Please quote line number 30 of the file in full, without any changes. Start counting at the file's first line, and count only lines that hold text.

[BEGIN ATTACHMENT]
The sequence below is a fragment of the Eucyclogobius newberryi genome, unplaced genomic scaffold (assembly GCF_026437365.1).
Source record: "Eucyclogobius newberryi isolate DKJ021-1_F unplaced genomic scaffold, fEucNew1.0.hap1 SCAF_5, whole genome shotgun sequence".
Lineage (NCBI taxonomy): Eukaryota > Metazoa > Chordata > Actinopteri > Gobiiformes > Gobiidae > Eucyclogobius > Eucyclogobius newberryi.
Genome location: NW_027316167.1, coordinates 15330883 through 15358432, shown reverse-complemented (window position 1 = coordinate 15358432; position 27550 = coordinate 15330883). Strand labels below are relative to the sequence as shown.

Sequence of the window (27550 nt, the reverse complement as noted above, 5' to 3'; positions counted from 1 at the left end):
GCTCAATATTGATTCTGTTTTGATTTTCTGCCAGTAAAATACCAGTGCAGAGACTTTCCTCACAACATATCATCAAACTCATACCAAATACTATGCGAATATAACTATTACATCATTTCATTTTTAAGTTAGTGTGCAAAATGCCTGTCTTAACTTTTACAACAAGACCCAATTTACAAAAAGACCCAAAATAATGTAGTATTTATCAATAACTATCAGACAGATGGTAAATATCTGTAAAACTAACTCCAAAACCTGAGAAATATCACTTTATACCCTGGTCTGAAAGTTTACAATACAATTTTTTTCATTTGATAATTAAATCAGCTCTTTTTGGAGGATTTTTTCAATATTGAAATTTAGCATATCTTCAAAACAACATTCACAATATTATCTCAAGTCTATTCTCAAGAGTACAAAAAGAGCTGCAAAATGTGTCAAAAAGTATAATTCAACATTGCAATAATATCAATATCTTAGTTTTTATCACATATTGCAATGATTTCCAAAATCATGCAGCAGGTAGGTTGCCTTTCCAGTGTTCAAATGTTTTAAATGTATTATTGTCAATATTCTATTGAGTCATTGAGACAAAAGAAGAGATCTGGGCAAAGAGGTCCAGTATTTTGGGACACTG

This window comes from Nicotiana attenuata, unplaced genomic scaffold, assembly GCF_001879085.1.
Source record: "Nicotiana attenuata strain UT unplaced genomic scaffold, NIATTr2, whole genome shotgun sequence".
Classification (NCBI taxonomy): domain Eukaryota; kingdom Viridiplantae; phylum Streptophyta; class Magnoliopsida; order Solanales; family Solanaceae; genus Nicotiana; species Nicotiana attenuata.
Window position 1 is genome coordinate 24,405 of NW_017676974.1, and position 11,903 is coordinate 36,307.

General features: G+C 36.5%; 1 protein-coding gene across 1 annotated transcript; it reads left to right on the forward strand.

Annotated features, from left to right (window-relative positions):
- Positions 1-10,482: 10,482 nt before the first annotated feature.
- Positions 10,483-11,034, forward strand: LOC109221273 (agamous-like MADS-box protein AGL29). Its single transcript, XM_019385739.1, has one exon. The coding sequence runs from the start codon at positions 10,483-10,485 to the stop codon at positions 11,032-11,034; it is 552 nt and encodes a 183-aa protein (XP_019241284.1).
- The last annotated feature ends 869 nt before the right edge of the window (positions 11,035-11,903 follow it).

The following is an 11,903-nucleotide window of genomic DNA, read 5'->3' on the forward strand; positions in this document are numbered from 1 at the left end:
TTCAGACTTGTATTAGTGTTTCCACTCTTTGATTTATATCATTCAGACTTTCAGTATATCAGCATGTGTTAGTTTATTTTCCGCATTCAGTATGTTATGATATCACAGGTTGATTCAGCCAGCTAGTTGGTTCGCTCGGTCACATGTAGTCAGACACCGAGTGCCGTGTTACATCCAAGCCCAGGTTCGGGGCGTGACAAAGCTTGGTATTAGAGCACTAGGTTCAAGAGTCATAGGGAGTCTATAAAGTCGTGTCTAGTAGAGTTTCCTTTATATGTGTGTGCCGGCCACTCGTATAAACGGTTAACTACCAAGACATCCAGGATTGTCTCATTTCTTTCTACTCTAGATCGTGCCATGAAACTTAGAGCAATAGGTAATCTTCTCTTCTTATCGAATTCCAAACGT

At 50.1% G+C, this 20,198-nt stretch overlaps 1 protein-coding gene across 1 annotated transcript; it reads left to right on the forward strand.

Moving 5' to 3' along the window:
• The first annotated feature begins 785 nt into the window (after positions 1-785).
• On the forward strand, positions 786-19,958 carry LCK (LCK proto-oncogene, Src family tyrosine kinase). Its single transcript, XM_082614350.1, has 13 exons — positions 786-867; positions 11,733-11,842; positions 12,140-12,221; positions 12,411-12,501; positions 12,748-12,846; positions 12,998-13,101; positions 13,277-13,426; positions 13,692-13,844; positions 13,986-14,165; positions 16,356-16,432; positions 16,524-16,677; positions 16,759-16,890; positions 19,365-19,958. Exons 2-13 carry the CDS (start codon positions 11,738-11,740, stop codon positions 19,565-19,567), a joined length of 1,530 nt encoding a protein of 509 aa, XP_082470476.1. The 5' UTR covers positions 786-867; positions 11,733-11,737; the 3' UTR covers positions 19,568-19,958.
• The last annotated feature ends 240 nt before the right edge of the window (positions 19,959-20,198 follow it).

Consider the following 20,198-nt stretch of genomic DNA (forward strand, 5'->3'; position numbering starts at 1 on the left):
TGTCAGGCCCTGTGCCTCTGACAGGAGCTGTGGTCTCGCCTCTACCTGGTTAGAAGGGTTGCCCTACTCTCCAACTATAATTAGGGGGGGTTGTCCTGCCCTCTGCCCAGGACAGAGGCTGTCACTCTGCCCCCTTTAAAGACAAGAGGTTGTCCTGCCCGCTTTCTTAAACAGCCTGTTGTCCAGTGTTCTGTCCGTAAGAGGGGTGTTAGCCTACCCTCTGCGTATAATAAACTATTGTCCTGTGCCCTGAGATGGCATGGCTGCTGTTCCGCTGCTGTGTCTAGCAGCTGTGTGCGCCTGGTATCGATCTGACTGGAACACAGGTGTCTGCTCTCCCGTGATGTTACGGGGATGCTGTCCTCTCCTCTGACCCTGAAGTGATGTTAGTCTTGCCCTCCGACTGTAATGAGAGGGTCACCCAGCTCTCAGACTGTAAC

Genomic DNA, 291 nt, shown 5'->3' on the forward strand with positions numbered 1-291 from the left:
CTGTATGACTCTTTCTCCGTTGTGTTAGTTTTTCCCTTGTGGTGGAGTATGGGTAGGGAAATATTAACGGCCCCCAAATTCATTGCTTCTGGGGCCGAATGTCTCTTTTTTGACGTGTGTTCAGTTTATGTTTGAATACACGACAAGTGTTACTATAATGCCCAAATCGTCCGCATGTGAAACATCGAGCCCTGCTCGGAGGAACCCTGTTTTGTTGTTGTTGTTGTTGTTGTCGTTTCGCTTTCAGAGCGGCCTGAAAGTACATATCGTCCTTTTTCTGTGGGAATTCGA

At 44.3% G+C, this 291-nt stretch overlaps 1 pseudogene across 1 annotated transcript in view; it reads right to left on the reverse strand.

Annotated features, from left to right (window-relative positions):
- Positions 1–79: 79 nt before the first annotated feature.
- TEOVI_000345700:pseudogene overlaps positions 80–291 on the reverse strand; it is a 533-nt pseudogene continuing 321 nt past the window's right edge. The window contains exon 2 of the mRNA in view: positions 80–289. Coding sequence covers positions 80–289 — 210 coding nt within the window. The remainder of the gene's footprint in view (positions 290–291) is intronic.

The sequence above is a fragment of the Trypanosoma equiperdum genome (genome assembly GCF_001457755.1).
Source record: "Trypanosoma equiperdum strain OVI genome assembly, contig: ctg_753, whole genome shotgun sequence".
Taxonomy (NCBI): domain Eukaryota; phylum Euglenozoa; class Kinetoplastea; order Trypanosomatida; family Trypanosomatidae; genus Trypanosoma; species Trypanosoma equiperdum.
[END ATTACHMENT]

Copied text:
- TEOVI_000345700:pseudogene overlaps positions 80–291 on the reverse strand; it is a 533-nt pseudogene continuing 321 nt past the window's right edge. The window contains exon 2 of the mRNA in view: positions 80–289. Coding sequence covers positions 80–289 — 210 coding nt within the window. The remainder of the gene's footprint in view (positions 290–291) is intronic.